Opinion

How do we stop children's literacy falling behind after Covid?

After a year of disrupted education help is at hand, says Jonathan Douglas CBE, Chief Executive of the National Literacy Trust

How do we make sure children's literacy doesn't slip during Covid? Image credit: Image credit: Victoria Borodinova / Pixabay

How do we make sure children's literacy doesn't slip during Covid? Image credit: Image credit: Victoria Borodinova / Pixabay

There is an urgent literacy challenge in the UK that existed long before Covid-19. We know that disadvantaged children have lower levels of literacy than their well-off peers. The effects show from a very early age: by five, they can already be up to 19 months behind in their language development.

International research shows that children who enjoy reading and who read often go on to have better opportunities in life. It may surprise some but reading for enjoyment is a stronger predictor of social mobility than someone’s socio-economic background or parents’ levels of education. This is at the heart of World Book Day: inspiring children and young people to see that reading can be fun.

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It’s so important to act early.

Even at five years old, there is an established pattern that children who struggle with language are more than twice as likely to be unemployed at 34

It has been estimated that school closures as a result of Covid-19 will reverse all progress made in the last decade to close the poverty attainment gap. The pandemic exacerbated all existing literacy concerns. There will be a time when we can step back and truly take stock of the devastating impact of Covid and lockdown on children’s literacy, learning and livelihoods, but right now our focus is on supporting as many people as possible.

What needs to be done to ensure kids get back on an even playing field?

The Government is leading a national catch-up movement within schools that is focusing on hard skills. I believe it’s important to also consider softer issues around wellbeing, engagement and motivation, and put considerable effort behind the recovery of children and young people’s social networks.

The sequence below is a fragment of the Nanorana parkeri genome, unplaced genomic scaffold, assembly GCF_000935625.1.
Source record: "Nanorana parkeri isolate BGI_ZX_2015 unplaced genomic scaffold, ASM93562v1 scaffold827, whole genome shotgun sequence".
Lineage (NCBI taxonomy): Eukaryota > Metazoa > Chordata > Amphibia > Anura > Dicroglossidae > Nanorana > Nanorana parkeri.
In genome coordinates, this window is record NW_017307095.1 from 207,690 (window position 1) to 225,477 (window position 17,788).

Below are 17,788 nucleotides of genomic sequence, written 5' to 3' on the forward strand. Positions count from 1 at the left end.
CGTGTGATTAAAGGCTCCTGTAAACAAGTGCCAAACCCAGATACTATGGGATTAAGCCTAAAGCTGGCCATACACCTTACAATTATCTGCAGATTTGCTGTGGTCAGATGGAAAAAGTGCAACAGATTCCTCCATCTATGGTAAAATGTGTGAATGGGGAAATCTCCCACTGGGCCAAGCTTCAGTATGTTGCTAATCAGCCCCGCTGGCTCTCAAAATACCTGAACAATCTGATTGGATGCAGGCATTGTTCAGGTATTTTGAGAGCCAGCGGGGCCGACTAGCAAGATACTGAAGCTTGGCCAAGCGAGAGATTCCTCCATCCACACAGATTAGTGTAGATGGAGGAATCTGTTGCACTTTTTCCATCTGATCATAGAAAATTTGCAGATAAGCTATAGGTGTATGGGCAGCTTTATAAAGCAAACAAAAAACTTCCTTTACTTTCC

Children have been seriously impacted by lockdown and there should be a focus on the emotional fallout of the pandemic. As a charity, it’s something we are very passionate about, and we have resources and advice available that look at literacy alongside wellbeing.

Literacy starts in the home and children’s reading stamina will have been undermined by the pandemic.

If you are a parent or carer, it’s important to read regularly with your child and encourage them to read regularly too. You can visit our websites for inspiration, advice and activities: Words for Life provides children aged up to 13 with support to improve their language, literacy and communication skills from home. Zone In has a range of resources for young people aged 13 to 24 to help them feel more confident reading, writing, speaking and listening.

Speech and language skills have suffered as a result of so many people quarantining at home. It’s so important to talk to your child, no matter how young, and make sure that conversation keeps going throughout their childhood. It’s key to developing their literacy ability.

What tips do you have for anyone who thinks their child could be falling behind?

1) Help your child to find something that interests and excites them, whether that’s football, sharks or pirates, and find a book that matches that passion. The same book doesn’t work for every child – and it just takes one book to spark a lifelong love of reading.

2) Keep a regular schedule. Whether it’s keeping up activities during holidays with a teenager or making sure you spend 10 minutes a day speaking to your baby, keeping literacy-related activities to a regular structure is good.

3) You may not have enjoyed it, but in lockdown, you were your child’s greatest influence on learning. Build on that unique experience (as much as you can bear to!) and maintain stories, partnership and support for learning.

The National Literacy Trust is a voluntary organisation that relies on donations, partnerships and volunteers. Visit literacytrust.org.uk to find out how you can help their mission to raise literacy levels across the UK.

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